Nevertheless the FEHBlog thinks that it's a good move for health plans, etc. to encourage people to pick up the PCP habit much earlier. That habit probably will involve weaving together relationships among telehealth providers, pharmacy clincics and actual doctor offices.  The effort is complicated by the ACA induced aggregation of small medical practices into large ones but the electronic health records do facilitate handing off patients among practices and providers within practices. Hope springs eternal.

Tuesday, February 12, 2019

Tuesday Tidbits

It appears to the FEHBlog that the federal government is on track to avoid another partial government shutdown this week. Fingers remain crossed.

Federal News Network reports that
The Office of Personnel Management has chosen to continue its relationship with ID Experts, the company originally tasked to provide free credit monitoring and identity theft protection services to victims of the agency’s 2015 cyber breaches.
OPM awarded a follow-on contract to ID Experts under the General Services Administration’s identity protection services multiple-award blanket purchase agreement (BPA). The contract began on Jan. 1 and will continue through at least June 2020. ID Experts said the contract has an option for up to five years.
The contract is worth at least $416 million, according to USA Spending data.
Individuals currently enrolled in the MyIDCare don’t need to take action to continue their service and will be automatically covered, ID Experts said in a statement announcing the continued contract.
Speaking of data breaches,
In 2018, 15,085,302 patient records were breached, according to new data released today in the Protenus Breach Barometer. Published by Protenus, an AI-powered healthcare compliance analytics platform that protects patient data for the nation's leading health systems, the Breach Barometer is the industry's definitive source for health data breach reporting.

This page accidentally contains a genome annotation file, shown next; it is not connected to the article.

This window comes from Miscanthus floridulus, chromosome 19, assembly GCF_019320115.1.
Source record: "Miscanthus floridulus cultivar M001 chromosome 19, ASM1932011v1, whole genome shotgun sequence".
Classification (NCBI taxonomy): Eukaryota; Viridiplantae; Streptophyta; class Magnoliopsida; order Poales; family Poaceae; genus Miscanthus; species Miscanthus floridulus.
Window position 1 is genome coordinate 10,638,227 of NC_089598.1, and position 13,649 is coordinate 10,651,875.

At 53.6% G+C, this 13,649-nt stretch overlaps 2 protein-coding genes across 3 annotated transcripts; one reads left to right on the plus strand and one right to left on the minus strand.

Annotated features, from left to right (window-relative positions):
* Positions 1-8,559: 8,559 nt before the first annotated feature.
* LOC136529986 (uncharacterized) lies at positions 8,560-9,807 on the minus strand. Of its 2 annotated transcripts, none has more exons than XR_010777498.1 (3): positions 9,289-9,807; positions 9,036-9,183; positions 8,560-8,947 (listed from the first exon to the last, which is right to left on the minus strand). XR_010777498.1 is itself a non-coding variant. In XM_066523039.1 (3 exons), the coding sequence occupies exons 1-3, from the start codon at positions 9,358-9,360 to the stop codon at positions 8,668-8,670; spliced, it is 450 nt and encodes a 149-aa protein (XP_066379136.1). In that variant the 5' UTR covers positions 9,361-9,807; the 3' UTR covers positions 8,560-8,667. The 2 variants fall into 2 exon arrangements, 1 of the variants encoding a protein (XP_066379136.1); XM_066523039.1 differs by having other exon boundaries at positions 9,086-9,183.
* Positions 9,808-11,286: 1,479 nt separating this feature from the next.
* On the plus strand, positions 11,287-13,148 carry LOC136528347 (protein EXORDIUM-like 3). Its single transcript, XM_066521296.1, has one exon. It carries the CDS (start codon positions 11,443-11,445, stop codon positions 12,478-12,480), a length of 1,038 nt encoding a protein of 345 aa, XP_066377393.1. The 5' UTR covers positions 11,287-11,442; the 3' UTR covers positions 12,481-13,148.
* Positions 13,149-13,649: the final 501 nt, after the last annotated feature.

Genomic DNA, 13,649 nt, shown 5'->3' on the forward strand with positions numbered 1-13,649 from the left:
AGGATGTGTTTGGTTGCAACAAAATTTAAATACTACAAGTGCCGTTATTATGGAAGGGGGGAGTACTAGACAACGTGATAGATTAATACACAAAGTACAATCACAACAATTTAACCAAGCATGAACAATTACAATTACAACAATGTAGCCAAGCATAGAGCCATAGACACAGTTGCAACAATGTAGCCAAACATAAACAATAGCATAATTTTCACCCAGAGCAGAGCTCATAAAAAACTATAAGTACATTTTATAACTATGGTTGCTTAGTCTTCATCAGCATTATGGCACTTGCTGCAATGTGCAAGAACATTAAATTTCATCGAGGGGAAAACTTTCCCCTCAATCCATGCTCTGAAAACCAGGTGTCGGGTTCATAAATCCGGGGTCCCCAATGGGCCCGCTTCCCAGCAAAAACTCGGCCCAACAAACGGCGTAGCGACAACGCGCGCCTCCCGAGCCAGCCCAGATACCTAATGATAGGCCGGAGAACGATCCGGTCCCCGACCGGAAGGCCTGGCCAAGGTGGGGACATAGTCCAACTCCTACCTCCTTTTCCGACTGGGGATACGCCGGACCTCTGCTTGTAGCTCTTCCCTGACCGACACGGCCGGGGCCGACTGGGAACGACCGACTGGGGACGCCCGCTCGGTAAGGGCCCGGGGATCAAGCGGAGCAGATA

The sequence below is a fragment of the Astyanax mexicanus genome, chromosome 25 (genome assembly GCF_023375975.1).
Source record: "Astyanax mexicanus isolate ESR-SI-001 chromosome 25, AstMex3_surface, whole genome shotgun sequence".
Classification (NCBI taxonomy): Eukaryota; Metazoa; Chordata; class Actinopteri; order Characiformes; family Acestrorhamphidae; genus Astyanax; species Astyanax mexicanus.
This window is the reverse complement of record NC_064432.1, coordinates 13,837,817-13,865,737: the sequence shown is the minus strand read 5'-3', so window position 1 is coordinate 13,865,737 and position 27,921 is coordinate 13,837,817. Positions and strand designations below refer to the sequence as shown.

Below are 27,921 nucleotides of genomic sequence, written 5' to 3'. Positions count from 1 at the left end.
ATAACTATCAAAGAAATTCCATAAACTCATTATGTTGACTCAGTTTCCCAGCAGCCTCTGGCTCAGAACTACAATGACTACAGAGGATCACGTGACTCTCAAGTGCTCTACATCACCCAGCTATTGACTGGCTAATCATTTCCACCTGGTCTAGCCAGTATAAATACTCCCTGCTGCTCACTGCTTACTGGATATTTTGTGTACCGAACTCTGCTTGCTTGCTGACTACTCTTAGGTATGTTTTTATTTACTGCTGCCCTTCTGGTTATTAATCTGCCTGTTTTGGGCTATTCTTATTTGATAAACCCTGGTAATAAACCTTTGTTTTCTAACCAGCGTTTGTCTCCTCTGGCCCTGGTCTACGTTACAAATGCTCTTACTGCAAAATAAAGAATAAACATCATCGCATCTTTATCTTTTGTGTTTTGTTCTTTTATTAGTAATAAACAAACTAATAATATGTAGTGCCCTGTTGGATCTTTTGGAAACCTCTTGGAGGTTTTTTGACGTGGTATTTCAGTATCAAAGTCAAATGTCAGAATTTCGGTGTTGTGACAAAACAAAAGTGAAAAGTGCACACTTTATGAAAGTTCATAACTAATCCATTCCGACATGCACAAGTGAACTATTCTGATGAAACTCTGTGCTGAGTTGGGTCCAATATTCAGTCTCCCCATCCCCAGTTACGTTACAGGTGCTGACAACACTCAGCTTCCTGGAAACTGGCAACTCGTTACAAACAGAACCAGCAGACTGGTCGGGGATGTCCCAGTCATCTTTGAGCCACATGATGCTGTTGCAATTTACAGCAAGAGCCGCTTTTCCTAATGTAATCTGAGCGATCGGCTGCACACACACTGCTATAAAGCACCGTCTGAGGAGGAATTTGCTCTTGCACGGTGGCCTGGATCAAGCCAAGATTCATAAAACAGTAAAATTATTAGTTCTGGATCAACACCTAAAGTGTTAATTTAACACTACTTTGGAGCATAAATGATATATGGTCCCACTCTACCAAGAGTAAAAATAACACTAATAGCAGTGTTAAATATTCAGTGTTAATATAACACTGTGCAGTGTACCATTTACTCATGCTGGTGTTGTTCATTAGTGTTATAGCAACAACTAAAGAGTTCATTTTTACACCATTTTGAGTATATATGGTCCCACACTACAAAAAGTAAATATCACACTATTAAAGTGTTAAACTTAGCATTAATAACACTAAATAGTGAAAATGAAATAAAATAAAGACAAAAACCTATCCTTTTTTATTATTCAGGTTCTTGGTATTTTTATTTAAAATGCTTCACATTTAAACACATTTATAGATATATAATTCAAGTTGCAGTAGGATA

There was a slight increase in the number of breaches, from 477 in 2017 compared to 503 in 2018. Alarmingly, the number of affected patient records almost tripled from 5.5 million in 2017 to 15 million in 2018. As first reported in 2016, a trend of at least one health data breach per day remained in 2018.
This brings us to the HIMSS conference. Here's a link to CMS Administrator Seema Verma's speech at the conference today. Apropos of the Administrator's talk, HHS yesterday announced a proposed CMS rule and a proposed Office of National Health IT Coordinator rule that are intended to open existing road blocks to healthcare information sharing.

Regulatory Focus reports on today's House Ways and Means Committee hearing on prescription drug pricing.  The Committee's chair and ranking minority member advised that they are committed to working together “to take meaningful action to lower the cost of prescription drugs in the US health care system.”

The Health Care Cost Institute released its 2017 report on healthcare cost and utilization.  "While overall spending growth slowed in 2017 compared to 2016, the report finds that prices continued to drive rising costs.  "Health care spending growth exceeded 4 percent for the second consecutive year, outpacing per capita GDP growth," said Niall Brennan, president and CEO of HCCI. "And for the most part, Americans aren't using more health care services, which means we're essentially paying more and more for the same amount of health care."

Fierce Healthcare discusses a Deloitte Consulting report visualizing health plans of the future. "Deloitte suggests five steps insurers should be taking now as they plan for these looming changes:

  • Build an internal culture that focuses on business transformation
  • Make investments in technology sooner rather than later
  • Being reorienting staffers to what work will look like—highly automated and electronic—compared to current processes
  • Incorporate governance for data into existing policies and practices
  • Keep a close eye on cybersecurity risks, and be prepared for emerging threats."
Meanwhile, the President's Council of Economic Advisors issued a report on the market advantages and cost savings to consumers and the government offered by the Administration's deregulatory efforts in the healthcare market.

Sunday, February 10, 2019

Weekend update

Congress remains in session on Capitol Hill this week. Here's a link to the Week in Congress's report to last week's actions there.

Tomorrow, he Senate Health, Educations, Labor and Pensions Committee is holding a hearing on pain management during the opioid crisis.